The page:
Harriet McBryde Johnson, a well-known Charleston disability and civil rights attorney, died Wednesday. She was a longtime supporter of the SC Progressive Network, and was recognized for her activism with the Network’s 2004 Thunder and Lightning Award.
‘She worked yesterday. It’s a shock to everybody,’ said friend and attorney Susan Dunn.
She was born July 8, 1957, and had been a Charleston resident since age 10. In 2005 she wrote the book Too Late to Die Young: Nearly True Tales from a Life.
She told The Post and Courier that she became an attorney because her disability-rights work had taught her something about the impact of law on how people live. She specialized in helping people who couldn’t work get Social Security benefits.
She was chairwoman of the Charleston County Democratic Party executive committee (1988-2001); city party chair (1995-2000); secretary of city party (1989-95); national convention delegate (1996); president, Charleston County Democratic Women (1989-91); County Council candidate (1994); and a certified poll manager.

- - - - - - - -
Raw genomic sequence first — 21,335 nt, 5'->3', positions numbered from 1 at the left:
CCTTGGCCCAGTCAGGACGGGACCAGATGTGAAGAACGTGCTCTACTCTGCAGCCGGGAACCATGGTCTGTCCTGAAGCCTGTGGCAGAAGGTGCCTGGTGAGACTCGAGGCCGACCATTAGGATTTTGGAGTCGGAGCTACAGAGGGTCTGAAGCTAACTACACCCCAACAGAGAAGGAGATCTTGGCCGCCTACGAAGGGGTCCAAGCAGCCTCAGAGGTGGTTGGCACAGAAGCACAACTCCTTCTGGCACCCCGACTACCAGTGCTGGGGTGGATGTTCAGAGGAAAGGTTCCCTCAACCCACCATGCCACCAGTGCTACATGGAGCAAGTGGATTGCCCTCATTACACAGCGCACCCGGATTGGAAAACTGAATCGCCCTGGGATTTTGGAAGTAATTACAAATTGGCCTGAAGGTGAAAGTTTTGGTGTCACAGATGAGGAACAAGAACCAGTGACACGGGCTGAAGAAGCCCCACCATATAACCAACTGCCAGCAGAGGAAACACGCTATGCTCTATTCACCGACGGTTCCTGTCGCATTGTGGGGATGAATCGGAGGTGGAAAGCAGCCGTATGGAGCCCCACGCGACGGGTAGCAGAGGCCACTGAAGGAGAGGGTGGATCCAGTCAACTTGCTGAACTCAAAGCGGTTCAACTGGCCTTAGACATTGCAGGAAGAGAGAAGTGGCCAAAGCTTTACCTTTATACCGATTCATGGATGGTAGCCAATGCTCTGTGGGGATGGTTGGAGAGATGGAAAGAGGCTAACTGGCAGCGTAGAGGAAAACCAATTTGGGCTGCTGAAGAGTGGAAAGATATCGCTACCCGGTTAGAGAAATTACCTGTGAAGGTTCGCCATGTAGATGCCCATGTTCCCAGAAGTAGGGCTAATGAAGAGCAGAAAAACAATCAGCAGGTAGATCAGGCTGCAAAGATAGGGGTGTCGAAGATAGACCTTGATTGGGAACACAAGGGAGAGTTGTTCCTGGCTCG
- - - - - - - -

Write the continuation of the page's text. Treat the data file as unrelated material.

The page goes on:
Funeral arrangements are pending at Fielding Home For Funerals.
Johnson, who was born with a neuromuscular disease, drew national attention for her opposition to ‘the charity mentality’ and ‘pity-based tactics’ of the annual Jerry Lewis muscular dystrophy telethon.
She was a talented writer. Here is a piece she wrote for POINT.